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Difference Between Outlet, Socket, and Receptacle


Your home’s electrical system can be quite complex in the way that it operates. You won’t know every term that an electrician does, but it can be helpful to understand basic terms. That way, you can describe any problem that you’re having with a licensed electrician.

Outlets vs. Receptacles

The average homeowner often believes these two electrical terms are interchangeable. In reality, they actually aren’t the same thing. The term outlet refers to the actual box where receptacles are present. Receptacles are openings in the box into which you can plug your electronics. The average box will have two three-prong receptacles, one over the other. It’s helpful to know the difference between these terms for when you’re having an issue with a single plug. You may have an outlet where the top receptacle works, but the bottom one doesn’t.


The term socket is often misused when it comes to describing electrical systems. It’s meant to be a location where you insert something . Sockets are often associated with lights and outlets. You can insert a cord or lightbulb into one. Many electricians use the word outlet to describe the box where a cord is instead of calling it a socket. This is because it keeps things simple. You can only plug cords into outlets or receptacles. You can’t screw a lightbulb into an outlet. It’s easiest to reserve the term socket as a location where you can screw lightbulbs into.

How to Test For a Problem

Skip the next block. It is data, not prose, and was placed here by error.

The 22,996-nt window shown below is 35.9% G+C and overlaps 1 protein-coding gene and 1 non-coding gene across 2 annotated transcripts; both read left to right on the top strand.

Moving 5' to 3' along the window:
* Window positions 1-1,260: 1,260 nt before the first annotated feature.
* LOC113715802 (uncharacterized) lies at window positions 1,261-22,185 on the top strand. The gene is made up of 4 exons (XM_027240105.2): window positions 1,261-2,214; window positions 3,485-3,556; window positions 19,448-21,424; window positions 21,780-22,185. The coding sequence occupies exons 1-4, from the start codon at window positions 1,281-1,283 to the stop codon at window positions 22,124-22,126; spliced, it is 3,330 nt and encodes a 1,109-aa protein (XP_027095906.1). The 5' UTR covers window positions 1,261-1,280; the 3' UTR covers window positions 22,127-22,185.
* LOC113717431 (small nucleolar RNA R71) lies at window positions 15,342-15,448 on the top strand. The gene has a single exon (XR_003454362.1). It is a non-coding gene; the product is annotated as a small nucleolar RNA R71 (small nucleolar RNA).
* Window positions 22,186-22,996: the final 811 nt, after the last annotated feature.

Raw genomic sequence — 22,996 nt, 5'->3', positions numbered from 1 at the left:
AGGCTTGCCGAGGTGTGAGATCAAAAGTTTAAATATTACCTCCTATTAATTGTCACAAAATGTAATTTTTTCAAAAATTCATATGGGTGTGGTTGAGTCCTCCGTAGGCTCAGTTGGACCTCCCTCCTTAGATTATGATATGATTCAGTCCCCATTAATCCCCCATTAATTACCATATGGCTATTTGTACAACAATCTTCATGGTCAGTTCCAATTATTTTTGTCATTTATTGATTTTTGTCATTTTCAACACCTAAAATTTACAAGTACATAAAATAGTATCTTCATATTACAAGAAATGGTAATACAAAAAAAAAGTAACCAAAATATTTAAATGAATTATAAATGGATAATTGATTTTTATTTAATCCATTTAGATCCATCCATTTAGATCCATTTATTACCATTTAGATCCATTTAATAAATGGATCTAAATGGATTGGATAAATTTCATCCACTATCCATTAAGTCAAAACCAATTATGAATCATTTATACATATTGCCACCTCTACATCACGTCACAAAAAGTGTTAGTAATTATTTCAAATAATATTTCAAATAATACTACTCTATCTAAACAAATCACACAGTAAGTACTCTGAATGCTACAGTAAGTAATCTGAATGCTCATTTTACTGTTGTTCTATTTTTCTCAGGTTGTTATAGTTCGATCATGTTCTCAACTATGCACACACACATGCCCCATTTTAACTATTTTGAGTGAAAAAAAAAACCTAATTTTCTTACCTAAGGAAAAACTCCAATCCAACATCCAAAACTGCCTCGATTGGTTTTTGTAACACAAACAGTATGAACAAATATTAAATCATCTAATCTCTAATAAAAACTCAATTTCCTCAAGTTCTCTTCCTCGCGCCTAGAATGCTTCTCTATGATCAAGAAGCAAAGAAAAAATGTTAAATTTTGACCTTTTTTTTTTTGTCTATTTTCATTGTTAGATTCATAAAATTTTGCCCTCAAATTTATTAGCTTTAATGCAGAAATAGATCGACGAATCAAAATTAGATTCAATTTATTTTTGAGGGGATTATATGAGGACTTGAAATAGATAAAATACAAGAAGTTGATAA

An issue that you may run into at one point or another as a homeowner is a receptacle that isn’t working. A simple receptacle tester can be a great, inexpensive way to determine if there’s an issue with your home. You can pick up a tester at your local hardware store for about $10. You’ll plug the tester in and see if it lights up. If so, it has power. But, you’ll want to see the reading next to the lights on the tester to see what the reading is. Some common readings include open ground, open neutral, open hot, and correct. Others include hot/neutral reversed and hot/ground reversed. These tools make sure your electrical system’s wires are correct at the plug.

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If you’re experiencing a problem with your electrical system, then it’s time to give us a call. Let our helpful electricians assess the issue and get it fixed. We want you to get back to enjoying all the benefits that come along with indoor power.

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